DocumentsWriter has this nasty hardwired constant:
which probably I should have attached a //nocommit to the moment I
That constant sets the max number of thread states to 5. This means,
if more than 5 threads enter IndexWriter at once, they will "share"
only 5 thread states, meaning we gate CPU concurrency to 5 running
threads inside IW (each thread must first wait for the last thread to
finish using the thread state before grabbing it).
This is bad because modern hardware can make use of more than 5
threads. So I think an immediate fix is to make this settable
(expert), and increase the default (8?).
It's tricky, though, because the more thread states, the less RAM
efficiency you have, meaning the worse indexing throughput. So you
shouldn't up and set this to 50: you'll be flushing too often.
But... I think a better fix is to re-think how threads write state
into DocumentsWriter. Today, a single docID stream is assigned across
threads (eg one thread gets docID=0, next one docID=1, etc.), and each
thread writes to a private RAM buffer (living in the thread state),
and then on flush we do a merge sort. The merge sort is inefficient
(does not currently use a PQ)... and, wasteful because we must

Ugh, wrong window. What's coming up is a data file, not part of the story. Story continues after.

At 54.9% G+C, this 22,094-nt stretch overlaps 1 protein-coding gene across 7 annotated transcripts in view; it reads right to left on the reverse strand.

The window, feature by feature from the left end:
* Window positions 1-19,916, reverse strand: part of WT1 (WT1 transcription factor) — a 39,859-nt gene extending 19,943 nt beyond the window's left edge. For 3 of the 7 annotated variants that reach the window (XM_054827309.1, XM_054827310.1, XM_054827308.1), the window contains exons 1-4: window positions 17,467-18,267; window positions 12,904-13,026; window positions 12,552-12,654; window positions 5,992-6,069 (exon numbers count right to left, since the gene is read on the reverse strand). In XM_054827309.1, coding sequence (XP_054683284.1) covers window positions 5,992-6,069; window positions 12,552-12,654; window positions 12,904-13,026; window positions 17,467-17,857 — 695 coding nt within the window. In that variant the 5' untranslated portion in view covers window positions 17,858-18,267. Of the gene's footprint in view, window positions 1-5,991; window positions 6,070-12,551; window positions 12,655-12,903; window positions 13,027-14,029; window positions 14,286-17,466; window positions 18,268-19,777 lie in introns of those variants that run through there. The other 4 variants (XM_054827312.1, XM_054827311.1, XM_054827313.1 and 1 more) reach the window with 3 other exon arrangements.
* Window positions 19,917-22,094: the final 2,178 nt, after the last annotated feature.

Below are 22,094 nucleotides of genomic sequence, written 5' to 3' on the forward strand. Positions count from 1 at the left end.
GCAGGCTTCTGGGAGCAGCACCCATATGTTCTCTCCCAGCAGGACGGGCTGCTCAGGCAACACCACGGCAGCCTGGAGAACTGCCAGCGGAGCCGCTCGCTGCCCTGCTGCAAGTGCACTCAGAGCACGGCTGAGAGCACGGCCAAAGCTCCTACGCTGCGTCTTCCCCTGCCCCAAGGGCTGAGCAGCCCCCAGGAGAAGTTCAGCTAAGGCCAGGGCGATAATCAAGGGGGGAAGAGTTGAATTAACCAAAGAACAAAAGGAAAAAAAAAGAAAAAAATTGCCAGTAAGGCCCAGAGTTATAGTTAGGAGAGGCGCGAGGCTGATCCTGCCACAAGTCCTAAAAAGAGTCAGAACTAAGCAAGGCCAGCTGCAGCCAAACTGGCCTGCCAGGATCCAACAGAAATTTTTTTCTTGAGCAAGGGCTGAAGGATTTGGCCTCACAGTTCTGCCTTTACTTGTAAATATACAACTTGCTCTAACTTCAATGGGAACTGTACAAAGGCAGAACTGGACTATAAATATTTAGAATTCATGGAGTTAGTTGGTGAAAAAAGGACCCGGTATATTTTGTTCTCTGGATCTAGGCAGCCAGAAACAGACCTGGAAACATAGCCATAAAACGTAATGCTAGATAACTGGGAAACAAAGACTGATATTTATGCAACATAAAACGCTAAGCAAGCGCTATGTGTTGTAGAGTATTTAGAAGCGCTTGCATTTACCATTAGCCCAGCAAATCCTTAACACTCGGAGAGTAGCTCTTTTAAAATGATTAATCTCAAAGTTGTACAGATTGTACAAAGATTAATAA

re-decode every posting byte.
I think we could change this, so that threads write to private RAM
buffers, with a private docID stream, but then instead of merging on
flush, we directly flush each thread as its own segment (and, allocate
private docIDs to each thread). We can then leave merging to CMS
which can already run merges in the BG without blocking ongoing
indexing (unlike the merge we do in flush, today).
This would also allow us to separately flush thread states. Ie, we
need not flush all thread states at once – we can flush one when it
gets too big, and then let the others keep running. This should be a
good concurrency gain since is uses IO & CPU resources "throughout"
indexing instead of "big burst of CPU only" then "big burst of IO
only" that we have today (flush today "stops the world").
One downside I can think of is... docIDs would now be "less
monotonic", meaning if N threads are indexing, you'll roughly get
in-time-order assignment of docIDs. But with this change, all of one
thread state would get 0..N docIDs, the next thread state'd get
N+1...M docIDs, etc. However, a single thread would still get
monotonic assignment of docIDs.